As parties to a mortgage transaction contingent upon an appraisal, borrowers and lenders often struggle with a dilemma when they are unhappy with the results of appraisal. They find themselves asking “Should I get a second opinion?” A quick internet search delivers thousands of results for advice and strategies on how to battle “low” appraisals, however few of them adequately convey practical “rules of engagement” for why, when, and how one should go about getting a second appraisal, within state and federal regulatory parameters. Let this be your guide.
Why should you get a second appraisal?
When considering second appraisals for mortgage transactions, there are generally only four acceptable reasons why you can get a second appraisal:
1.) There is a reasonable basis to believe the original appraisal is flawed.
This means that there is verifiable evidence that demonstrates material errors in the original appraisal affected the assignment results, and a second appraisal may be warranted. Also, if there were any verifiable circumstances that may have tainted the appraisal process (for instance, conflicts of interest or undue influence), a second appraisal may be needed. This does not mean that a second appraisal is automatically needed because the appraiser made a few minor errors or omissions that had no material effect on the opinion of value. Nor does it mean that because the appraiser did not “meet” the contract price that the appraisal is necessarily flawed. It must be demonstrated using verifiable substantial evidence that there is a reasonable basis to believe the original appraisal was flawed or tainted to the extent that the assignment results were affected.
2.) The original appraisal is dated or too old.
Often an appraisal is completed for a mortgage transaction that was delayed in the process. Because value opinions are based on the buying and selling of real estate in the market area and neighborhood, the effective date can be a factor. Most lenders and loan programs have established policies that dictate the maximum age of appraisal reports, which typically ranges anywhere from 120 days to 12 months. If the appraisal is “dated,” you might need to order a second appraisal.
3.) The lender or client requires a second appraisal per a bona fide policy or process.
Lenders are required to order a second appraisal for a pre-established bona fide pre- or post-funding appraisal review or when quality control processes or underwriting guidelines dictate it’s acceptable or required. This often includes policies regarding “flawed” appraisals (discussed in the first reason stated above) or risk-based policies that require second appraisals (for higher risk properties, loan amounts, borrowers, etc.).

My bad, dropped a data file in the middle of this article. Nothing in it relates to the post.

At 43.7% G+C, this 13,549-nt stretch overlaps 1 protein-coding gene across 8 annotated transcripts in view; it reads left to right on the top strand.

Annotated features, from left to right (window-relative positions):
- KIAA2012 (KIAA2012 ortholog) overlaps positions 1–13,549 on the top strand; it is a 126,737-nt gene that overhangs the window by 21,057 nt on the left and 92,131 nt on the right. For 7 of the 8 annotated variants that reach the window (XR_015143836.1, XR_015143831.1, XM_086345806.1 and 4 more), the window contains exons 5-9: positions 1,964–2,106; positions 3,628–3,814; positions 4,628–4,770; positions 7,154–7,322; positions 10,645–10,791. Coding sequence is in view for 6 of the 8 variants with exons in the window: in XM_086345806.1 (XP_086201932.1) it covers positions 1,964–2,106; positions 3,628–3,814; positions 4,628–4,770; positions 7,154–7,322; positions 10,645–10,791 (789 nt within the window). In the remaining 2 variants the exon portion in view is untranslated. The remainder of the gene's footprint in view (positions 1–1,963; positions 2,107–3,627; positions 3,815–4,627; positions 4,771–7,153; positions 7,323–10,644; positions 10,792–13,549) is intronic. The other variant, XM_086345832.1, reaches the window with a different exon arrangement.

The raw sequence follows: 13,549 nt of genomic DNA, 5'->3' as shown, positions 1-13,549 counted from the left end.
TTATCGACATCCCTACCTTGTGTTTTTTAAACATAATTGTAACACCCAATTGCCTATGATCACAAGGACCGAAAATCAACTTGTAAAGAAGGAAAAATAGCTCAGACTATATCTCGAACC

Important Note: In most instances where a second appraisal is required, the lender adheres to a policy of selecting the most credible and reliable appraisal, not the one with the highest value.
4.) A second appraisal is required by law.
This is rather cut and dry. Although not the norm, there are instances where a second appraisal is required by law. Again, in these instances, the lender adheres to a policy of selecting the most credible and reliable appraisal, not the one with the highest value.
So, how do you get a second appraisal?
Because the lender is the client of the appraiser, any appraisal disputes must be dealt with directly through the lender (appraisal, credit, or collateral risk department). The lender will then deal directly with the appraiser or the appraisal management company (AMC) who, as an agent of the lender, contracted the appraiser. Lenders and AMCs typically have established reassessment/reconsideration processes to address appraisal concerns. Borrowers should never reach out directly to the appraiser. The borrower is NOT the client of the appraiser, so the appraiser is not permitted to discuss assignment results directly with anyone but the client or parties legally authorized by the lender client. And, while you might reach out to your agent for assistance in gathering data or information to support your case, the agent should not contact the appraiser directly to dispute the appraisal. All communication should be directed through the lender’s reassessment/reconsideration process.
Important Note: If there are flaws in the appraisal, the lender will likely try to cure them first—and will likely procure a second appraisal only after the original appraisal is considered incurable or unacceptable.
When to get a second appraisal?
If a second appraisal is warranted, you should order one as soon as possible. Not only is the mortgage loan process time-sensitive, but you may also have purchase contract obligations. There may also be legal limits on how long you have to request additional information from the original appraiser through a lender’s (or AMC’s) reassessment/reconsideration process. Typically, you should start the process as soon as you have concerns and resolve the dispute within 30 days.
Have more questions on second appraisals or your appraisal process? Get in touch with our team. We’d be happy to help.